Why not repeat this with marijuana? Take out the crime. Remove the financial incentives for criminals. And deal with drug addiction and substance abuse with new approaches.

Who wins? Government does, because it spends less on prisons and more to help citizens have productive employment. Taxpayers also win, with reduced levels of violent and invasive crimes. Who loses? Contract prison operators and criminals who prey on habitual users. Also players in the marijuana business that cannot succeed when the price is low and only succeed when artificially induced scarcity raises the price and induces criminality.

Other views are below. We are glad to have triggered the debate.

Bill A. wrote:

“David, I guess that at age 89 I am just too old fashioned in rolling my eyeballs on this whole marijuana issue. We have spent billions of taxpayer dollars on “the war on drugs” and the war on cigarette smoking, and now we are promoting the use of a drug which can and will be smoked. I can see the use for medical purposes, but what makes us think that usage will be controlled any better than that of opioids???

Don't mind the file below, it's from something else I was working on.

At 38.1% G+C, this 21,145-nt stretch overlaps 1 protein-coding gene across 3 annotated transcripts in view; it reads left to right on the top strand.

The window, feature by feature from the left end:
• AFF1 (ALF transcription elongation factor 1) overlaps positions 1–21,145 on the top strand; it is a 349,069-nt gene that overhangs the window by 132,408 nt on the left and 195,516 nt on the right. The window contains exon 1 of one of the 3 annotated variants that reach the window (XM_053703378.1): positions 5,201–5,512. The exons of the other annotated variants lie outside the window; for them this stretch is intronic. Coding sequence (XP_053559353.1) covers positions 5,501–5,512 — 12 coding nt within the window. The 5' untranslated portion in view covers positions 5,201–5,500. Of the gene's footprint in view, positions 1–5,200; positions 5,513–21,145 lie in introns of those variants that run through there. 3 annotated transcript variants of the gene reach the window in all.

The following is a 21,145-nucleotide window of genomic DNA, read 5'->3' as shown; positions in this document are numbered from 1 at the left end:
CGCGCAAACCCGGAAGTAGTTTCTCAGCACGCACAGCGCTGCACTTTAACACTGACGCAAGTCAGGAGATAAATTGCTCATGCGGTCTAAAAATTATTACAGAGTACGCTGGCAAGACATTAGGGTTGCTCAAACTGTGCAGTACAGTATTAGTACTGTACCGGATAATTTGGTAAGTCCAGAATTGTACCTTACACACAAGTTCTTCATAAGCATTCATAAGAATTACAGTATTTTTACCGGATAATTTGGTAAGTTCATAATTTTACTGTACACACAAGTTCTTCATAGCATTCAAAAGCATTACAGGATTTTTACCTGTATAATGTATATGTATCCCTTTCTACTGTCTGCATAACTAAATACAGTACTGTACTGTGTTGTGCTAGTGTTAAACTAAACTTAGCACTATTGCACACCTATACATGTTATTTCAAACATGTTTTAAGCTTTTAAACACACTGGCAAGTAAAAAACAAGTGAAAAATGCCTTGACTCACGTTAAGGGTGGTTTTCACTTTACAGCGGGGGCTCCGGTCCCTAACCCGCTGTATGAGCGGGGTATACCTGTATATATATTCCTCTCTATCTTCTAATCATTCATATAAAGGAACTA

“My opinion is that approval for recreational usage is insane and will create both medical and safety problems.

“The New York Times reported earlier this week that in Colorado traffic deaths among drivers who tested positive for marijuana had doubled from 2013 to 2016 and that visits to emergency rooms for marijuana users had increased by 35%. What is going on among young people in this country is bad enough without turning out a nation of legal hopheads.”

Michael W. wrote:

“I agree with legal use of pot for medical purposes. I agree that arresting people for pot is a waste of time.

“But, I have seen the effects of prolonged use to be high, a complete lack of drive and motivation follows, ask Tom Keene, he said he watched it destroy lives while in college.